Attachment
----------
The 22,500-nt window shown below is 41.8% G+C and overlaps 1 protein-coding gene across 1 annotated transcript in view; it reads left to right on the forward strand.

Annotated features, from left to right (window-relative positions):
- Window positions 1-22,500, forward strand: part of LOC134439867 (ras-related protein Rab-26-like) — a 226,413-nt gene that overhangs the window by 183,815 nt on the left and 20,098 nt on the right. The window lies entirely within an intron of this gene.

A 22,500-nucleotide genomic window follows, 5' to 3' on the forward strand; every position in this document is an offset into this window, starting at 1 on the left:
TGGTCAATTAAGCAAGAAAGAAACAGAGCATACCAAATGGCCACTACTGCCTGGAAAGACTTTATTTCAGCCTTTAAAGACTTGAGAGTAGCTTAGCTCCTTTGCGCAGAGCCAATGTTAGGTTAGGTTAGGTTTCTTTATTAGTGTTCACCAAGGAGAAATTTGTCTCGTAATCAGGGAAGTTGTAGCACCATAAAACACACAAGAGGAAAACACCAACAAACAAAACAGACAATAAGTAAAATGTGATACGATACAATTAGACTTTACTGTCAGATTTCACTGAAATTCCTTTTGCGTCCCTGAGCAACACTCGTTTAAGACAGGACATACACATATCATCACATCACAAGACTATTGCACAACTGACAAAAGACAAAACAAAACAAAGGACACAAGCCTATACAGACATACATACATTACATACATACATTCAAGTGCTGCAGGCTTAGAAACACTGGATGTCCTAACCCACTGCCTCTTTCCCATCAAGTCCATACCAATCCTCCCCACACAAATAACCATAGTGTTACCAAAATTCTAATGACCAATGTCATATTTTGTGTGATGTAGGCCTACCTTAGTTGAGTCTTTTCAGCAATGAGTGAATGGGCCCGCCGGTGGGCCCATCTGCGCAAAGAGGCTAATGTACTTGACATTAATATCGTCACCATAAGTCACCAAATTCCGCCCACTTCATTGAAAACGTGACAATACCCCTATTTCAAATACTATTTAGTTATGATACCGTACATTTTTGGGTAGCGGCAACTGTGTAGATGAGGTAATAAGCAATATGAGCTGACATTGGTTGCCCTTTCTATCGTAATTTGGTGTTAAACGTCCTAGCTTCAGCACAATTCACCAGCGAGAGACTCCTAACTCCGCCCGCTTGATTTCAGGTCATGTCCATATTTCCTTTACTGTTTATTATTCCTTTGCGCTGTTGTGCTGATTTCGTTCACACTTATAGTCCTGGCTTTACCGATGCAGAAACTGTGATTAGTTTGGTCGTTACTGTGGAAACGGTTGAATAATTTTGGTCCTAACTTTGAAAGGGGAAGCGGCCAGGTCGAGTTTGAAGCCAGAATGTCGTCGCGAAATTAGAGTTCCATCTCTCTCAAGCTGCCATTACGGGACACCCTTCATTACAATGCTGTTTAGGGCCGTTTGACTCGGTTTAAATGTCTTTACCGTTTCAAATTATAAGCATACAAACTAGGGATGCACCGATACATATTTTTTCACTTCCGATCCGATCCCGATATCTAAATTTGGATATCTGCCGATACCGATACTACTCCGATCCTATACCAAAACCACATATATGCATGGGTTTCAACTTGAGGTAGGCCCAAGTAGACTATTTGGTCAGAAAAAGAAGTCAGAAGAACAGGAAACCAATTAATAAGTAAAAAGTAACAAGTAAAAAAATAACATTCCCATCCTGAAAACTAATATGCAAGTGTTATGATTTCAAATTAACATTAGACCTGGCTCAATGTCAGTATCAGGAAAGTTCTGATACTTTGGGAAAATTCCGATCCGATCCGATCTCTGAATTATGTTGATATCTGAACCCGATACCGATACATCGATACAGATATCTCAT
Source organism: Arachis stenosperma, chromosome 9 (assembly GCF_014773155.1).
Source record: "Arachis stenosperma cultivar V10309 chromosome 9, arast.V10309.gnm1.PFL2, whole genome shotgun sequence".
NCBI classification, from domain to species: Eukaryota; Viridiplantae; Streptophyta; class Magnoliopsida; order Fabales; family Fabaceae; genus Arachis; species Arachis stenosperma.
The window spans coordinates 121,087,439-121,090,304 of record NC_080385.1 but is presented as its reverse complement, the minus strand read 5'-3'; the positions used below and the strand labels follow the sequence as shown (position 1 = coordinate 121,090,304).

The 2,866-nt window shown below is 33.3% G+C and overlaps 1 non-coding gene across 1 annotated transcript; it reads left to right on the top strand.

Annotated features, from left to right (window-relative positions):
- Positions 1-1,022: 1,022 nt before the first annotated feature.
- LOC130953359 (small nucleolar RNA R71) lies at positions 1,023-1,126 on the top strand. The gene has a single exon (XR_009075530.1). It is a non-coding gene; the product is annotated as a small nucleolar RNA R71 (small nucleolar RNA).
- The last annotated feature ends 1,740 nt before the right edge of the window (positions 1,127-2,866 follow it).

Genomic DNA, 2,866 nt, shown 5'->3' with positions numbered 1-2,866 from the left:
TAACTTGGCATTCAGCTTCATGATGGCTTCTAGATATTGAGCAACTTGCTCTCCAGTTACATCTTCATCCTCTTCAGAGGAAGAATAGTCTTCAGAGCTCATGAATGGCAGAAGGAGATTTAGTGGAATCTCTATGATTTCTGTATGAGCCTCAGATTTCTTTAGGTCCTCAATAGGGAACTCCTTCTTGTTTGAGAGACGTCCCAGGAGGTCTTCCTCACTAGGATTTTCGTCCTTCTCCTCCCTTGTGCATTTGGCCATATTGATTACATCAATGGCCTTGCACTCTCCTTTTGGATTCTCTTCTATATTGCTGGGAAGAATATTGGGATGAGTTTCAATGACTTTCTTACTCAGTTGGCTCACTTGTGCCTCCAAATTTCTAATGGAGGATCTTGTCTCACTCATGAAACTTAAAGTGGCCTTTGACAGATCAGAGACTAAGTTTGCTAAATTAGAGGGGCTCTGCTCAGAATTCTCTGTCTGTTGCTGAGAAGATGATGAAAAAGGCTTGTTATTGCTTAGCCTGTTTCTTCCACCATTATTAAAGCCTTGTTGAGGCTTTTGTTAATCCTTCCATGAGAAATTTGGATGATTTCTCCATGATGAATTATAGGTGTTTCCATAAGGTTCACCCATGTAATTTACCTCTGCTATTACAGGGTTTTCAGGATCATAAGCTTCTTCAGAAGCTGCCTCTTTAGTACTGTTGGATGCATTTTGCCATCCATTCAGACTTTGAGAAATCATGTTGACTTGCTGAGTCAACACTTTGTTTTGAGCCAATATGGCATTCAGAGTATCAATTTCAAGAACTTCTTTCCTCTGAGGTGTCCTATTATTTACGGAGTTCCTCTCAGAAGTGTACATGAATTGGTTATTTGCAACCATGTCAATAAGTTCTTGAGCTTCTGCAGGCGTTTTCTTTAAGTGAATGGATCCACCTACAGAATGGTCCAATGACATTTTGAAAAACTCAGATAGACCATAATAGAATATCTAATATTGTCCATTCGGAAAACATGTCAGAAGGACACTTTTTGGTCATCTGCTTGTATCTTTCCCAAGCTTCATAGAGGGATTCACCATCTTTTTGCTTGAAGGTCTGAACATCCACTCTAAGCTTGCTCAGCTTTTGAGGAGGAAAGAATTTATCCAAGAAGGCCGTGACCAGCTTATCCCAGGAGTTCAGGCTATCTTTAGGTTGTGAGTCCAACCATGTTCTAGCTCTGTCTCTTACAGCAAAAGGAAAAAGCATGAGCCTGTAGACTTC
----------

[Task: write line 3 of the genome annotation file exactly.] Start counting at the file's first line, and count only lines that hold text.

- Window positions 1-22,500, forward strand: part of LOC134439867 (ras-related protein Rab-26-like) — a 226,413-nt gene that overhangs the window by 183,815 nt on the left and 20,098 nt on the right. The window lies entirely within an intron of this gene.